Overtime Pay Not Likely for Congressional Staff
President Barack Obama may be signing overtime rules into place for nearly 5 million workers, but those beneficiaries aren’t likely to include Capitol Hill staffers.
The legislative branch, which includes Capitol Hill staff and related agencies, have long been governed by their own workplace rules. The Congressional Accountability Act of 1995 provides some workplace protections for Hill staff, including allowing time off under the Family and Medical Leave Act and preventing certain workplace discrimination on the basis of race, age or sexual orientation. But unless Congress takes proactive action to amend the CAA, Hill staffers making under $50,440 will not be seeing overtime into their long work weeks. On a call with reporters, White House Domestic Policy Council Chief Cecilia Munoz said the Office of Personnel Management (which oversees the executive branch workers) typically updates its rules to match federal labor regulations governing private sector workers. She said the White House looks forward to seeing the new overtime rules apply “across the workforce, including in the federal government.”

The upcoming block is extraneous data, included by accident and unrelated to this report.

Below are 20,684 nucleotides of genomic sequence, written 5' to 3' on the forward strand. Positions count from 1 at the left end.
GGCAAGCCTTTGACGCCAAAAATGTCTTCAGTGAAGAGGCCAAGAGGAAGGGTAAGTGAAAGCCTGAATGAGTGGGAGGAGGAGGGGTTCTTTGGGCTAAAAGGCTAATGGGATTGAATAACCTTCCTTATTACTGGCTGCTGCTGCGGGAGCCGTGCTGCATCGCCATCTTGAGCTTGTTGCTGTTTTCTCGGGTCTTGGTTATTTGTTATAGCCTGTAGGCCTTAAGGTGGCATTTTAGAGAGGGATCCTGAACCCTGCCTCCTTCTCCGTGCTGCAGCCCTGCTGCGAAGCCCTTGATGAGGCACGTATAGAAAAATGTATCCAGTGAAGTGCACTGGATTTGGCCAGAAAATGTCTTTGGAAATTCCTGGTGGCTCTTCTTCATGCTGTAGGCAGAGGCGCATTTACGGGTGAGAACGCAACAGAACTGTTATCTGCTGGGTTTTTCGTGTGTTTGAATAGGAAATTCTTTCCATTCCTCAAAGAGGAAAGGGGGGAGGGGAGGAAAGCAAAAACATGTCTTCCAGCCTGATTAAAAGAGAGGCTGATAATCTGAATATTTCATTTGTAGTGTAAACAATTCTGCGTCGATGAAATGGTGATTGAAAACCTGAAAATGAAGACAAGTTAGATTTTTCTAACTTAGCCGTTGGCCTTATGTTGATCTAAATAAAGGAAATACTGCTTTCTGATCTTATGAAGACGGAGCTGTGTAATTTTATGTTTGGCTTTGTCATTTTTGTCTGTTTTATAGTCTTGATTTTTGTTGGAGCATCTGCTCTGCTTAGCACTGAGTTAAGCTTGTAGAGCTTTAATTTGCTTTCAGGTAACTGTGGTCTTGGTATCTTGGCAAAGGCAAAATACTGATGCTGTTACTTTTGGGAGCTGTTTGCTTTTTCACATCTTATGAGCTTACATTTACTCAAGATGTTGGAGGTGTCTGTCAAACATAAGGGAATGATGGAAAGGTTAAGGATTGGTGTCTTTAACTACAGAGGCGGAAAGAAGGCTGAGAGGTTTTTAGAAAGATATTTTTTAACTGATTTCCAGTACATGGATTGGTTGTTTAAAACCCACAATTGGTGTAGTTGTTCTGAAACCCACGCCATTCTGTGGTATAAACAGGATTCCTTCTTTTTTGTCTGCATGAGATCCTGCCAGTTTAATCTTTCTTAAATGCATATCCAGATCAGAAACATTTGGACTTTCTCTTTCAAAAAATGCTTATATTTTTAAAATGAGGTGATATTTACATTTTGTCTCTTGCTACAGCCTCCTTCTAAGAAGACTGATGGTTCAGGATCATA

However, the offices that oversee employment issues in the House and Senate are not yet forthcoming on how the overtime rules would be applied, if at all. The Senate Chief Counsel for Employment, which counsels Senate offices on overtime issues, claimed it “had nothing to say on the matter,” going so far as to hang up the phone. At press time, the Office of Compliance and the House Employment Counsel was not able to provide a response on how the new overtime rules would affect congressional staff.
House Minority Leader Nancy Pelosi, D-Calif., was quick to applaud Obama’s ruling, saying, “The 40 hour work-week is the cornerstone of middle-class life in America. These renewed overtime pay protections reaffirm America’s respect for a full day’s work. They will ensure that workers in every field and every industry are afforded the respect of wages that recognize the hard, long hours that so many give their companies.”
“Every field,” however, still seems to exclude the hardworking congressional staff. However, Pelosi staffers stand to benefit from the new ruling. According to a spokesman, the California Democrat will raise the overtime compensation caps in both her leadership and personal offices to $50,440 next year, from her current cap of $50,000.
Steven T. Dennis contributed to this report.
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